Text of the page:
At the developers conference this year, held in Sorrento, Italy, I was fortunate enough to meet and have dinner with some Italian MySQL users—some of whom had travelled from Rome to be with us that evening at a lovely traditional Italian restaurant just off one of the main squares.
I know it’s going to sound stupid, and this is obviously an Anglo Saxon trait, but I really had never given much consideration to users of software in other languages. Okay, I’m obviously aware that other countries and nationalities use computers—I answer many reader queries on my books and articles from non-English speakers from as near as Europe and as far as Japan and China—but the internet is very much driven by the English speakers of the world.
Talking to our Italian guests it hit me how little English they really knew, and from that, how difficult it must be to read a manual in a language other than your own. How would you cope, for example, trying to read a manual using the small amount of French that you were taught in your teens? Services like Babelfish are great, but anything beyond the ordinary and it starts to miss out words and even entire phrases.
Hopefully the people we met in Italy will help us at MySQL to produce Italian versions of our documentation—if anybody else wants to help, please get in touch—until then, the closest we can get to an Italian version of the manual is the new Spanish manual. That manual is based on the 5.0 reference manual, and so it is a mere 1500 pages.
Of course, such a manual wont just be useful to those people over the Mediterranean, but the many Spanish speakers around the world, including North and South America.
As with most of our translations, this is a result of work with a partner (this time in Barcelona) and with the Spanish speaking community. If you have any questions, comments, or improvements, then please contact me or better still, use the email address at the head of the manual.
If you want to get involved, I’ll show you a quick trick so that you can see how to compare the Spanish and English manuals, or indeed any other combinations. All sections of the MySQL manual have a unique section ID, and this is the same, even across different versions of the manual. It is also retained in English even in the foreign manuals. So the Replication chapter, which has different numbers in different versions of the manual, always has the same base ID (replication). The introduction for the Replication chapter has an ID of “replication-intro”.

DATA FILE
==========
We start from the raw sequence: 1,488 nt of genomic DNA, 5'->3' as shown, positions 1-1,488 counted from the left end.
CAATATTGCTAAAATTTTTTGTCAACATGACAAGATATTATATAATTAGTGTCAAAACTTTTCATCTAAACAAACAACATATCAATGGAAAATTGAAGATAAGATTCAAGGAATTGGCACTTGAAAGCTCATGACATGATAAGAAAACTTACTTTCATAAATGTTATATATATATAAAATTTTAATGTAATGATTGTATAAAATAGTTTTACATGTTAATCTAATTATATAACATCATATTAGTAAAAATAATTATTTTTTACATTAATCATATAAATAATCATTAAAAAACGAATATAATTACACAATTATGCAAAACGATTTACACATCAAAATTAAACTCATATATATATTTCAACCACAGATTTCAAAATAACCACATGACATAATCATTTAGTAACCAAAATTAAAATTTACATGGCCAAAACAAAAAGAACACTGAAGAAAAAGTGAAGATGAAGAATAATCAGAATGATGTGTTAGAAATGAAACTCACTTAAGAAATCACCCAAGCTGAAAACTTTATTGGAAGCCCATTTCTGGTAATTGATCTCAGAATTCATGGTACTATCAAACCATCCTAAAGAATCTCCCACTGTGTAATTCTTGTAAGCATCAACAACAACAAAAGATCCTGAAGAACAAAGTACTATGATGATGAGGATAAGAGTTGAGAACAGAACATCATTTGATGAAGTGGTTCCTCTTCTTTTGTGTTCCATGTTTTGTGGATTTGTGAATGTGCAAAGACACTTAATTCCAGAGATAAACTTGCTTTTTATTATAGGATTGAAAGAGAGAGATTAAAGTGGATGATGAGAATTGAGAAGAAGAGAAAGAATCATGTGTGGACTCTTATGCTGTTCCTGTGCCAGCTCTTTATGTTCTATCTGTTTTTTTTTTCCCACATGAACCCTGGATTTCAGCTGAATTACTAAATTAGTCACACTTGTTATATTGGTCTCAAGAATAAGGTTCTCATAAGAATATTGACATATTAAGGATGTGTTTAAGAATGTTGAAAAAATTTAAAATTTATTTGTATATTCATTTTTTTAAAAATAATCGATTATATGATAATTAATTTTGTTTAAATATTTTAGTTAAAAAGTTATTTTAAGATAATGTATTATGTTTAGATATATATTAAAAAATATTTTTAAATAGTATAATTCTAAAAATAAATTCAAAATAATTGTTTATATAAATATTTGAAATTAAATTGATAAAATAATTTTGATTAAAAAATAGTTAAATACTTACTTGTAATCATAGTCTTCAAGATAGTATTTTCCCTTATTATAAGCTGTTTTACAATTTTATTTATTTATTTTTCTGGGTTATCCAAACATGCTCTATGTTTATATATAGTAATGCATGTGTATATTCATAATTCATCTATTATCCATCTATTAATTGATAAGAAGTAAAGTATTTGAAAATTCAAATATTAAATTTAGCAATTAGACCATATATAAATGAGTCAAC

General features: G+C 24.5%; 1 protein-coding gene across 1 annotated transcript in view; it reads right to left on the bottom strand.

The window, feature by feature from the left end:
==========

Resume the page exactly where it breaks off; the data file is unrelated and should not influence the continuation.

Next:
To see that in the English manual, use the base URL of http://dev.mysql.com/doc/refman/5.0/en/. The “5.0” in this URL indicates the reference manual (and ergo, MySQL) version number, and the “en” the language (English). To get to the Replication intro, add “replication-intro.html” to the end to make http://dev.mysql.com/doc/refman/5.0/en/replication-intro.html.. Replace the “5.0” with “5.1” and you’ll get the Replication chapter that applies to the 5.1 version of the MySQL server and reference manual.
Similarly, for the Spanish manual, replace the “en” with “es” (for España), so the base URL becomes http://dev.mysql.com/doc/refman/5.0/es/. The Replication Introduction in Spanish therefore becomes http://dev.mysql.com/doc/refman/5.0/es/replication-intro.html.
The same basic process can be used for all the translations. You can get to the French equivalent by using “fr” (for Français): http://dev.mysql.com/doc/refman/5.0/fr/replication-intro.html.
Now you can compare French, Spanish and English versions of the manual side by side. Remember, we work on the free software and community philosophy; if you have a comment or want to make a contribution, get in touch!